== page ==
Applications of R in Life Insurance

Life insurance companies collect significant amounts of data for the purposes of pricing its products. With the size of insurance datasets growing at a rapid rate, organisations are always searching for efficiency in managing and analysing the available data. One way organisations can access efficiency is through the use of R, which is a powerful programming language that can assist in actuarial statistics. This document explores the advantages of using R in life insurance analytics. More specifically, this document discusses how R can be used to perform complex data manipulations; visualize data in a meaningful way; and match member data from the claims file with the premiums file. By examining possible examples of R being used in life insurance, this document aims to demonstrate the value and benefits of incorporating R into life insurance analytics.

1. Data Manipulation

Data manipulation incorporates the processes of cleaning, transforming and restructuring raw data such that further analysis becomes simpler to perform. Often the most time-consuming process in an analytics exercise, data manipulation can include multiple stages, such as
  • Cleaning and filtering data to remove errors and adjust for missing values.
  • Reformatting data (e.g. converting date of birth from ‘Text’ type to ‘Date’ type).
  • Linking multiple data sources with different information to create a single dataset.
  • Creating new variables and fields (e.g. calculating ‘Age Next Birthday’ from Date of Birth).

1.1 Advantages

There are multiple benefits of life insurance organisations, using R to assist in this exercise. These include, but are not limited to:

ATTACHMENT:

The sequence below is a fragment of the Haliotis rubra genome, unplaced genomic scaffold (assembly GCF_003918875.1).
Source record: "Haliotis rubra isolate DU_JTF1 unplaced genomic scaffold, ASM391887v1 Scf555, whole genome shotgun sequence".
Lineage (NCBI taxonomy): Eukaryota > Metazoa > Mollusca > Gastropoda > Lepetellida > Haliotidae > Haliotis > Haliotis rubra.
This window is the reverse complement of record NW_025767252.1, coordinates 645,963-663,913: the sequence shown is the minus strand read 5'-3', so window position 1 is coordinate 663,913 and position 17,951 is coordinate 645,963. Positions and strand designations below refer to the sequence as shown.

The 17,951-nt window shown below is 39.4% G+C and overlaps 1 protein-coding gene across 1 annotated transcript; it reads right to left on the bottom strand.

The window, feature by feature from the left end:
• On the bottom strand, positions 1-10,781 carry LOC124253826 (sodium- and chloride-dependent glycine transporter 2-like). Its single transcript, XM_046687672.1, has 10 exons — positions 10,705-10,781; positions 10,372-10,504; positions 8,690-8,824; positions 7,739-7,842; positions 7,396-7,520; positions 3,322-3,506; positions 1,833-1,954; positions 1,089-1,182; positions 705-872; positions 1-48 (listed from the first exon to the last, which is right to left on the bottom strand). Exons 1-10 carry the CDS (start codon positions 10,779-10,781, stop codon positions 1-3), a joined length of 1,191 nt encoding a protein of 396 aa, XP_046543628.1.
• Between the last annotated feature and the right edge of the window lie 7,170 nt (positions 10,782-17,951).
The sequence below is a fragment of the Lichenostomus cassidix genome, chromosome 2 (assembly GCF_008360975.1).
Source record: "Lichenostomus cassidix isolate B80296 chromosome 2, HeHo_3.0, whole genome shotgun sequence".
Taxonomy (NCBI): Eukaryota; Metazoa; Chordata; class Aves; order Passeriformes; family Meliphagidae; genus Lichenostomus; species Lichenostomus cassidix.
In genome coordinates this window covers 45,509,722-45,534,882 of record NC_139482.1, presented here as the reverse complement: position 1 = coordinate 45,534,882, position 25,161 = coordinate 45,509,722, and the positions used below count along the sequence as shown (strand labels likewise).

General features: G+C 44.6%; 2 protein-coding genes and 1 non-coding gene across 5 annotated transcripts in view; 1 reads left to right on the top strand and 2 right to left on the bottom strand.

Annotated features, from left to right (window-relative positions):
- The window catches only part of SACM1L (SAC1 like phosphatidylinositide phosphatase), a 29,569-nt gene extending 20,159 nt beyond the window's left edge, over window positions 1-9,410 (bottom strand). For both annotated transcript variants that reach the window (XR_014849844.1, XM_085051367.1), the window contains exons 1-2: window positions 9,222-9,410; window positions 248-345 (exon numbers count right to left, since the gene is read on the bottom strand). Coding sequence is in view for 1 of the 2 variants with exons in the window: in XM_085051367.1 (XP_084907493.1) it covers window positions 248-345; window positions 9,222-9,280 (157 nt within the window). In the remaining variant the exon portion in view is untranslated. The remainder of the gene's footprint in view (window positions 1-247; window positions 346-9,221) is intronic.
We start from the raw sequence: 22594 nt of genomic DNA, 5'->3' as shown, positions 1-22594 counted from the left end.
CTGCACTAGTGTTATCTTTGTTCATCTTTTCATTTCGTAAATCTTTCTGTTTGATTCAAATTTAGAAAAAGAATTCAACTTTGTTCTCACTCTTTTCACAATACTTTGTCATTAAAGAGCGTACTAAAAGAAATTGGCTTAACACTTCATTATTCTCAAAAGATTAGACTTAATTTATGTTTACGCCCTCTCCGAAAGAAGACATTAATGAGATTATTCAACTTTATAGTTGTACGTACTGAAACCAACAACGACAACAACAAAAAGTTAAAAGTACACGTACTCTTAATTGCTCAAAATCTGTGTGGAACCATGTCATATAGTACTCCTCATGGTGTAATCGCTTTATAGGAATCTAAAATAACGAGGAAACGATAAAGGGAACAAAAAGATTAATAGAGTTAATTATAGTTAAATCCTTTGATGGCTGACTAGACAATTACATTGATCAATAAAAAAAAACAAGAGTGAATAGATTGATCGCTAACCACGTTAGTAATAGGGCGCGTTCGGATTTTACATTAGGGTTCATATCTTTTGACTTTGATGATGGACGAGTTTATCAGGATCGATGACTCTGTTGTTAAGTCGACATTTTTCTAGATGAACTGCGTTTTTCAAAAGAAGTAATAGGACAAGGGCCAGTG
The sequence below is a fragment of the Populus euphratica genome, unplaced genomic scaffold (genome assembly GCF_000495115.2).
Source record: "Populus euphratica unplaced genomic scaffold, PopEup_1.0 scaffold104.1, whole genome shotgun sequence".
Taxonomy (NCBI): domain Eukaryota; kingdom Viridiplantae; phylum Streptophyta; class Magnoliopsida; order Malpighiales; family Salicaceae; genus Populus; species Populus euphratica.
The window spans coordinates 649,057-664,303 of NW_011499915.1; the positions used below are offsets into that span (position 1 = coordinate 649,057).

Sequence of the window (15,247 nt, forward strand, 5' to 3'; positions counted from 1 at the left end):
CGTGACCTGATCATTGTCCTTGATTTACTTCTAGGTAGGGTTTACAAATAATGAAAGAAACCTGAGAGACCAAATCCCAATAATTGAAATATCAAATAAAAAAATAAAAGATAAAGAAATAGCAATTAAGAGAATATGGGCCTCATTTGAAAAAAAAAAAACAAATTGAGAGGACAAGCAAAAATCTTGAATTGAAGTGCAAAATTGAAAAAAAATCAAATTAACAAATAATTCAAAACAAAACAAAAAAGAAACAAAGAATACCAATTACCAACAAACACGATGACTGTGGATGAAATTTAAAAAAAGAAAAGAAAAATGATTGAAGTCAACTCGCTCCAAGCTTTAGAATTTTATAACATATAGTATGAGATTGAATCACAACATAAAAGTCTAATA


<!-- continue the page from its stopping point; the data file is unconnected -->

• Scalability: Data cleaning can be scaled to handle larger and more complex datasets.
  • Flexibility: Custom functions can be created to address the different challenges.
  • Reproducibility/Consistency: Once the processes are set in place, future analysis can be easily completed as another user can perform the same steps to arrive at similar results.

1.2 Applications in Life Insurance Pricing

In a pricing exercise, data is received in the form of membership and claims extracts, oftentimes arriving in a variety of different formats (.xlsx, .csv, SQL DB etc.). Instead of relying on multiple software to access the different file types, R provides us with useful functions that can read and import these files into the R console.

  • From the readxl package, read_excel, can be used to import .xlsx and .xls files. Thise function also allow the user to specify sheet and range which can be useful when dealing with complex spreadsheets. read_csv provides similar functionality but for .csv files.

    From the RODBC package, sqlFetch can be used to import in datasets from a SQL server. The odbcConnect function is used to connect with the server and is provided as an input to sqlFetch.
  • Changing Column Headers and Datatypes:

    Sometimes, the provided data may be provided in an incorrect format and changes are required to be able to use these fields (for example, date_of_birth incorrectly being labelled a character instead of Date).

    The following code demonstrates an example of creating additional fields, for example, calculating the age next birthday from the date of birth.